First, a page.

Al Heavens is a Haddonfield, N.J.- based, nationally syndicated, home-improvement writer and author whose newspaper columns, magazine articles and books have been the first word on remodeling for 50 million readers for more than three decades. He is the author of What No One Ever Tells You About Renovating Your Home and Remodeling On The Money: Fifteen Innovative Projects Designed to Add Value to Your Home, and was “The Gadgeteer” on Discovery Channel’s Home Matters program.
Today’s topic is how to find the right contractor. As anyone who has read me regularly over the last 30 years knows, I always start with an anecdote, so here goes:
I was invited to speak to a group of contractors about how consumers viewed them. My turn to speak came after two hours of an open bar and “entertainment” by a very bad comedian. I began by suggesting that the contractors return phone calls from consumers seeking estimates, which was and is the No. 1 complaint.
The response was loud and universal: Contractors don’t have time to waste pursuing leads that don’t turn into jobs. Most consumers seeking estimates have no intention of proceeding with the projects, they said. And if they do, they usually take the low-ball estimate, even if it means poor quality and shortcuts.
As much as I would like to disagree, I cannot. Imagine, if you can, 30 years of being asked to recommend plumbers, electricians, architects, carpenters, roofers – you name it – and maybe one out of every nine readers follow my advice.
This morning, for example, someone was looking for a plumber. I recommended the one I used for 18 years and whose work I have often praised in my columns.
“But he is expensive,” was the reply.
“You are paying for quality and reliability,” I said.
There was no response.
“You should only hire a contractor with whom you can communicate easily and intelligently.”
I am a newly minted Realtor as well as a veteran home improvement and real estate columnist. A few months ago, a fellow called me and asked me to find him a condominium in a certain building.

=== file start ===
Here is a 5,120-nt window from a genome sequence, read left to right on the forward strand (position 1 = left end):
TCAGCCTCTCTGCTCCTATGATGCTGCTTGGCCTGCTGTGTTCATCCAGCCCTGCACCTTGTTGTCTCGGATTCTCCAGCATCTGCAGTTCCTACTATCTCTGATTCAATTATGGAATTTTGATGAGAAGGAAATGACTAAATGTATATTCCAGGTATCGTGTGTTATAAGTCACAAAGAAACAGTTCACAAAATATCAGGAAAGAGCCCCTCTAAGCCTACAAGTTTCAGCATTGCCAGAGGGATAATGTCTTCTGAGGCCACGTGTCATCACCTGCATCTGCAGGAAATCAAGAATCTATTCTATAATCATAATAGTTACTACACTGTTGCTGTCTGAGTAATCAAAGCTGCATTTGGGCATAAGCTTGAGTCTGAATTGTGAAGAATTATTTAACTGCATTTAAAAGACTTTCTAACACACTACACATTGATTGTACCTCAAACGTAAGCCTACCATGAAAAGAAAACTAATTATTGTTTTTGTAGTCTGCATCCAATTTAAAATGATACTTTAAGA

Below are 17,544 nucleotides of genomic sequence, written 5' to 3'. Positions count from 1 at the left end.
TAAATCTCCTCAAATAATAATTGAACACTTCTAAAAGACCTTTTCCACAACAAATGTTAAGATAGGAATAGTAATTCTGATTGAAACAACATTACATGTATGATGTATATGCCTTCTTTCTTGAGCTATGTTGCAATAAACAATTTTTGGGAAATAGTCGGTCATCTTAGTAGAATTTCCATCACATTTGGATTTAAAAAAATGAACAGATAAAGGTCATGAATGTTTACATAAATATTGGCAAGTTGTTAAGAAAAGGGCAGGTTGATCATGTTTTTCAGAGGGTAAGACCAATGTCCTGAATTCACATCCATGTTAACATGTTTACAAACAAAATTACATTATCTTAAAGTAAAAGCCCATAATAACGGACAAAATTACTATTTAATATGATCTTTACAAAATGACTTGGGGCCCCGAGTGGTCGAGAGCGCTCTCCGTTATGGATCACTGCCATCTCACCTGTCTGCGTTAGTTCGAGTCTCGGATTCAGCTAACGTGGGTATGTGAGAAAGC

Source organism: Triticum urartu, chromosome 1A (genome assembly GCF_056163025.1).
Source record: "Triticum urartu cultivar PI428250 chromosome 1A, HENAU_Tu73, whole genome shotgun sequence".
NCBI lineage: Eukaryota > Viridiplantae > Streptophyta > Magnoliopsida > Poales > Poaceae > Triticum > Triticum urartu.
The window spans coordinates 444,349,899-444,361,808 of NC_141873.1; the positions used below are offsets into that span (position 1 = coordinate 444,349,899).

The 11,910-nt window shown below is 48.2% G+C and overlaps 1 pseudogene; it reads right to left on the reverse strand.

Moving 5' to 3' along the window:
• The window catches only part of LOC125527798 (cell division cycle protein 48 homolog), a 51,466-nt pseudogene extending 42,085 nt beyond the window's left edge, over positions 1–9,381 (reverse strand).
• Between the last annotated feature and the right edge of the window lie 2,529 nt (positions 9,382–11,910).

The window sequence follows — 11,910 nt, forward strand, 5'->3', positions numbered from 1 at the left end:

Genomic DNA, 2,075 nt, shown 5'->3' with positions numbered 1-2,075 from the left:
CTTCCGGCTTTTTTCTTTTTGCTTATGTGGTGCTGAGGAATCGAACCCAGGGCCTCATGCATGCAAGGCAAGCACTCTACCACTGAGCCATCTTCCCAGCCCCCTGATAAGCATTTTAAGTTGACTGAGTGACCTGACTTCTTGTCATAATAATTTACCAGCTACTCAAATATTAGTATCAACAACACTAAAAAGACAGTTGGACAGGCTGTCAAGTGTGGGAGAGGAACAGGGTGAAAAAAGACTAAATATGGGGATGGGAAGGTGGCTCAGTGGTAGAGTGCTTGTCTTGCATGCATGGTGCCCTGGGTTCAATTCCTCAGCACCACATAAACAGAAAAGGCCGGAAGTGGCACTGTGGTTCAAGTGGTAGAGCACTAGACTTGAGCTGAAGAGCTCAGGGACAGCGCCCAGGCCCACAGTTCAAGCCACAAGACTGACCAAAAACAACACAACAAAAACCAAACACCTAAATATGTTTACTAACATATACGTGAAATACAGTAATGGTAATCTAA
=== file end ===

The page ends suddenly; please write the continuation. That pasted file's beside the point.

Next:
I showed him five, and then two more. He still cannot decide between his top two, even though they are exactly alike.
Have I abandoned him, even though he has been indecisive for five months? No. Every week, I send him an updated list of condos for sale. He may decide eventually. And, even if he does not, he may recommend me to someone else, based on how I have treated him.
Still, I understand why many contractors feel the way they do.
Studies of the remodeling industry by the Centers for Housing at Harvard University show that the majority of the nation’s independent contractors are small fry, maybe with one person who does most of the work themselves with the aid of subcontractors.
Workdays are long and filled with unpredictable events. Plumbers get tied up on other jobs and cannot come until the next day. Materials don’t arrive on time. The building inspector cancels an appointment, and the job grinds to a halt.
These factors limit the number of jobs the typical contractor can handle in a year. When consumers say that contractors are only interested in bigger jobs, this is the reason why.
The only time available for doing estimates is after the day’s work is done or on the weekends. That is also when the contractor returns phone calls. The contractor makes appointments for the convenience of the customer. He or she must discern what the customer wants because, even in the “age of the consumer,” few potential clients seem to be able to explain themselves clearly at the start.
Then the contractor needs to find the time to take all of the information the consumer has provided, do research, find the materials, come up with alternative plans, plot out the job, and estimate the costs.
Throughout the process, the contractor knows that the consumer has four or five other contractors doing the same thing, and he or she will likely go for the lowest bid.
Bottom line: Contractors have little time to waste estimating jobs they know they will never get. Consumers who call five contractors looking for estimates are wasting their time as well. Perhaps a couple of estimates, especially if the job is large and complicated, would be better.